Ousted EtherDEG CEO requests $2.25M default judgement

Quick Take

  • Wenqing Liu v. Jun Chen
  • Plaintiff requests default judgment in a case involving “EtherDEG” where defendant allegedly failed to respond after service
  • Plaintiff asked the court to issue an Order permitting him to deposit EtherDEG cryptocurrency, which he claims is worth $2.25 million, into the court’s “registry” so the court can say who owns it
  • The Court denied the motion and told the Plaintiff to present a more detailed explanation of liability and a precise explanation of what contract terms governed and were breached, expresses no opinion on whether EtherDEG can be held by Court

Disclaimer: These summaries are provided for educational purposes only by Nelson Rosario and Stephen Palley. They are not legal advice. These are our opinions only, aren’t authorized by any past, present or future client or employer. Also we might change our minds. We contain multitudes.

As always, Rosario summaries are “NMR” and Palley summaries are “SDP". This week’s guest post by Susan Joseph is “SJ”

[related id=1]Wenqing Liu v. Jun Chen, 2019 N.Y. Misc. LEXIS 1134 *; 2019 NY Slip Op 30662(U) (March 15, 2019)[SDP]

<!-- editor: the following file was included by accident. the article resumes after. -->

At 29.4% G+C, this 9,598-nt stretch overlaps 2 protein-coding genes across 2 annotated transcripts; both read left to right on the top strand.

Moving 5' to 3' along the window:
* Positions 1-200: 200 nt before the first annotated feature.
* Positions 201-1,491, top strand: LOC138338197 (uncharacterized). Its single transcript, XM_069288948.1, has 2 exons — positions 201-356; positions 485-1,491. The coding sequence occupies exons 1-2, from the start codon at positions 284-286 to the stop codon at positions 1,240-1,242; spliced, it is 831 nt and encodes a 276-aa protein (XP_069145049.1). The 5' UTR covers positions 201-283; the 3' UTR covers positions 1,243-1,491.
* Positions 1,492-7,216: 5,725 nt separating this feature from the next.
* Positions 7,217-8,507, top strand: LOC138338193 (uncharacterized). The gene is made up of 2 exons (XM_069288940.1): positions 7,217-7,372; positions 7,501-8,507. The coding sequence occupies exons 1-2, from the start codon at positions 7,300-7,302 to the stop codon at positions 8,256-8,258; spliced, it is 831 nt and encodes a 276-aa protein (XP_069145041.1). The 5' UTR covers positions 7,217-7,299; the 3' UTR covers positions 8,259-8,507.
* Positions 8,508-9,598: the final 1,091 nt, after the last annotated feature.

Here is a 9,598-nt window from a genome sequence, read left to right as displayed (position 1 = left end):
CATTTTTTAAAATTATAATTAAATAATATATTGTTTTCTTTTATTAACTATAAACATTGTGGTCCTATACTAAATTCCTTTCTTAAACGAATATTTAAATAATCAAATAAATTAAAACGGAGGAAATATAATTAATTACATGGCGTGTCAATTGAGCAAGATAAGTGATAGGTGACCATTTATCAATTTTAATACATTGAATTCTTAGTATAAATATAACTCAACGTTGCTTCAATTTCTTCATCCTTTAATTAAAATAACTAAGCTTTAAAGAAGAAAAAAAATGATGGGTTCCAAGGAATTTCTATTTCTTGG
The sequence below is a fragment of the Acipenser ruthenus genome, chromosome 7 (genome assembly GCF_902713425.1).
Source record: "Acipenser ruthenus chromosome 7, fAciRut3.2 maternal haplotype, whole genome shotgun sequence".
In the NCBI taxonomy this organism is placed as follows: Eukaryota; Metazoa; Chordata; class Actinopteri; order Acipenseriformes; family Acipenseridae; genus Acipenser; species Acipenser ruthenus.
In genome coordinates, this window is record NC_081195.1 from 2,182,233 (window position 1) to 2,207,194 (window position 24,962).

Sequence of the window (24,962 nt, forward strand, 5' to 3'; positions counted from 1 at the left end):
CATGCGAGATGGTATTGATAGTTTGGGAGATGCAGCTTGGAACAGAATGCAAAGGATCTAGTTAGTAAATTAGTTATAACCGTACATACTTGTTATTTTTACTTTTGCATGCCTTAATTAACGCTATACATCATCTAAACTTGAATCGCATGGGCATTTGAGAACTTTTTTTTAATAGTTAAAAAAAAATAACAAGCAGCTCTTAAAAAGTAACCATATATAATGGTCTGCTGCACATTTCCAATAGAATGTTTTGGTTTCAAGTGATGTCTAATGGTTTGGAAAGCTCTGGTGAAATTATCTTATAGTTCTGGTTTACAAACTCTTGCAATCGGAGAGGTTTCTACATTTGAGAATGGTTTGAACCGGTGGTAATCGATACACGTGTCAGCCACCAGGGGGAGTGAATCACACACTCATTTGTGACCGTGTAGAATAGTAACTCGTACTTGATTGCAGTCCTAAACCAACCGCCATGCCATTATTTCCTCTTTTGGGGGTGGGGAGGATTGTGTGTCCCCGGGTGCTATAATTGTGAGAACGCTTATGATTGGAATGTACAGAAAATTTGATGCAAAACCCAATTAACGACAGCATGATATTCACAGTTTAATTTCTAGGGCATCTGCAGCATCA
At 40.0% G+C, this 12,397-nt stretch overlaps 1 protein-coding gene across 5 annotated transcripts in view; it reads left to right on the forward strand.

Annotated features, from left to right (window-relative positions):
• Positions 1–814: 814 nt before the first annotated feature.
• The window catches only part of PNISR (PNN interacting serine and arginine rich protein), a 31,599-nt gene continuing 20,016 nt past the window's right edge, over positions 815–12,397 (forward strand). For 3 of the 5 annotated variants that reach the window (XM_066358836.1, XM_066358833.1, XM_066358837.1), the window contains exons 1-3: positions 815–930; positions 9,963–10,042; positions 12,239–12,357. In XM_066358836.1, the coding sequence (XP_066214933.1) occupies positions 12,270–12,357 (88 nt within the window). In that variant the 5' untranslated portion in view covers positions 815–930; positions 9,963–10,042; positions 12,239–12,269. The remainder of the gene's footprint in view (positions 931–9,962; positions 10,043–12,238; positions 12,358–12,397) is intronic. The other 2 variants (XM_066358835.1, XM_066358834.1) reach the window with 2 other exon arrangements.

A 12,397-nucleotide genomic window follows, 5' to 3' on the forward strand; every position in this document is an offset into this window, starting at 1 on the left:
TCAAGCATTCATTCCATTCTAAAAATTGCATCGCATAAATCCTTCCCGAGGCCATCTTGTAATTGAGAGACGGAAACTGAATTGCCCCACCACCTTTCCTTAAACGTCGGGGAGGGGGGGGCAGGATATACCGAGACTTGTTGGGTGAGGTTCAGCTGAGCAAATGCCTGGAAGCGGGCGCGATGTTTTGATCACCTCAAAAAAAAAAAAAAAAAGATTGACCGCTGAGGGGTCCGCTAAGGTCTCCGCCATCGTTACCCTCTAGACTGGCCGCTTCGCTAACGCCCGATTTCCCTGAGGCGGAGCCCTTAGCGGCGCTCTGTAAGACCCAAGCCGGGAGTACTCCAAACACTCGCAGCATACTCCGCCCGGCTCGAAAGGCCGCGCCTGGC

If you don’t respond to a lawsuit, a court will enter a default judgment against you. That’s what this order concerns — a request for a default judgment in a case involving “EtherDEG”, a so-called decentralized cryptocurrency exchange incorporated in the British Virgin Islands.

According to the opinion, the Plaintiff alleges that in the go-go days of the last crypto boom, December 2017 to be precise, “he was appointed the CEO of EtherDEG and was granted an annual salary of $125,000, an 11.25% equity stake, and the right to receive commissions (he does not allege how much) from EtherDEG’s initial coin offering (which occurred on January 15, 2018).” He was then allegedly kicked out by the Defendant, a Chinese citizen.

Plaintiff filed the lawsuit almost a year ago, on April 30, 2018. Per the opinion, Plaintiff claims to have served EtherDEG with the complaint on its registered agent in BVI, but neither EtherDEG nor Jun Chen responded or filed any opposition papers.

One of the things Plaintiff asked the court to do is issue an Order permitting him to deposit EtherDEG cryptocurrency, which he claims is worth $2.25 million, into the court’s “registry” so the court can say who owns it.

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